Friday, October 14, 2005

Oil costs fueling US trade deficit

There are many reasons to work to reduce oil dependency. e.g. burning oil produces carcinogenic substances, it releases excess carbon into the atmosphere causing global warming, etc.

But one really stands out in a certain way. The U.S. imports a huge majority of the oil it uses. In effect the U.S. is shoveling money into the Middle East. This makes for an untenable economic situation for the U.S.

Oil costs fuel US trade deficit (Thursday, 13 October 2005, BBC)

The deficit rose 1.8% to $59bn (£33.7bn) in August - its third highest monthly sum - as the US spent a record $17.2bn on buying crude oil supplies.

The deficit is expected to rise more substantially in September as Hurricane Katrina's economic impact is reflected in trade data for the first time.

US oil production hit a 50-year low in September as Hurricanes Katrina and Rita hit output in the Gulf of Mexico.

Average oil output totalled 4.197 million barrels last month, its lowest level since 1943.

In the current context the cost for crude oil has risen dramatically this year. First $40/barrel, then $50, then $60, and it's touched $70 a few times. What's causing this? After all, the cost of extracting oil hasn't been rising. It's about supply and demand.

First we have the worsening situation in the Middle East. The Iraq War is worsening daily, and there is the threat the war will spill over to other countries. Since it's the Middle East where the oil comes from, if the war were to damage oil deliveries then the supply would shrink. The economic law of supply/demand says the price should go up. But I don't quite understand why the price should go up before this. Maybe there's some hoarding going on? Or maybe some facilities have been shut down because of the war?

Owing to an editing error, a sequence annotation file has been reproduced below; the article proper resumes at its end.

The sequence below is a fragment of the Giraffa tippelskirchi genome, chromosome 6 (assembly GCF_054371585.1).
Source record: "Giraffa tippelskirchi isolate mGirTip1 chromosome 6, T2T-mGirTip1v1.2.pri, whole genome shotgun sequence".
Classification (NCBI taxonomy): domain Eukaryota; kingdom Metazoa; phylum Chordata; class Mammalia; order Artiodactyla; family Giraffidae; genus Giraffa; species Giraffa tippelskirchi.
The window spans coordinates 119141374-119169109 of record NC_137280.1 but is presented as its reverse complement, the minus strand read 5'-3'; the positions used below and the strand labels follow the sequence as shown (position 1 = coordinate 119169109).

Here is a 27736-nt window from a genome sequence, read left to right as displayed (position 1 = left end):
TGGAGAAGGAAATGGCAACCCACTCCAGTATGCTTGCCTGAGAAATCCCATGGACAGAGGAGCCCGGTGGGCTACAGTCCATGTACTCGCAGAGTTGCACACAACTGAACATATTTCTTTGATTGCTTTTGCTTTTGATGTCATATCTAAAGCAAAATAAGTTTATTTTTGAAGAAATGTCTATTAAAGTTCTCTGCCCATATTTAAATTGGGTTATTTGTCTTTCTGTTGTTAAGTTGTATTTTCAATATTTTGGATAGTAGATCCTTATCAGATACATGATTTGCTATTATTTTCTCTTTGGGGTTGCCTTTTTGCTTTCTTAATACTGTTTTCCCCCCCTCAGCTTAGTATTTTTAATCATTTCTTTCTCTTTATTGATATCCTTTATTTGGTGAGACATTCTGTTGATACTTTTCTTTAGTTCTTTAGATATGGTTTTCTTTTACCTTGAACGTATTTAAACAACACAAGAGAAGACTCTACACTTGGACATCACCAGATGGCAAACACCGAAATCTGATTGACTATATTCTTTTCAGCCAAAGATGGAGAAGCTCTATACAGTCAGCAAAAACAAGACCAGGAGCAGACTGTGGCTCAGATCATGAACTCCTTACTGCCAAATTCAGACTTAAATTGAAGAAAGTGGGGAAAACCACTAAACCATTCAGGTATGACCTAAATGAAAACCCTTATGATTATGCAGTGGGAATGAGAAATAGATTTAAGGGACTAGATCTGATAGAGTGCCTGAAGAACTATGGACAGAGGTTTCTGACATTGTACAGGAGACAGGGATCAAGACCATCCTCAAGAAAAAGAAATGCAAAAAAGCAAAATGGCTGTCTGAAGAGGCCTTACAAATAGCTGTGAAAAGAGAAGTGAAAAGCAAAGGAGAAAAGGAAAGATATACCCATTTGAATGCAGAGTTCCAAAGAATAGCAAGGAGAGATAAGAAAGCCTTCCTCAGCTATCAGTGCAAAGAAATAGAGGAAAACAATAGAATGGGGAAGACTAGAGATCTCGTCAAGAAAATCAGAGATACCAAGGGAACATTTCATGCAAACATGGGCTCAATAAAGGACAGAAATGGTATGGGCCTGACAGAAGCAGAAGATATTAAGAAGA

Second, there have been several majorly bad storms in oil producing areas. Most especially the hurricanes to hit the Gulf of Mexico. That's the Katrina and Rita mention in the quote above. That's shut down oil production and refining stations in the Gulf region.

But really those two things are just short term blips in a long term trend. In the long term picture oil supplies are getting harder to find, especially in the U.S. as we deplete the oil fields. The supply can do only one thing, become tighter and tighter. This can have only one long term effect, rising prices. But there's another long term effect, what do we do once the oil runs out? Oil takes a multi-million year cycle to replace. With what we've done with oil over the last 150 years, all this carbon has to settle out, become plants and animals, form huge deposits of dead organic matter, sinking into the ground, and with underground pressure and fermentation become another pool of oil that another future civilization can use to fuel their ...?what?...

But for us, if the oil runs out our society will crumble because of oil dependency.

That is, unless we wake up and find alternatives to using oil.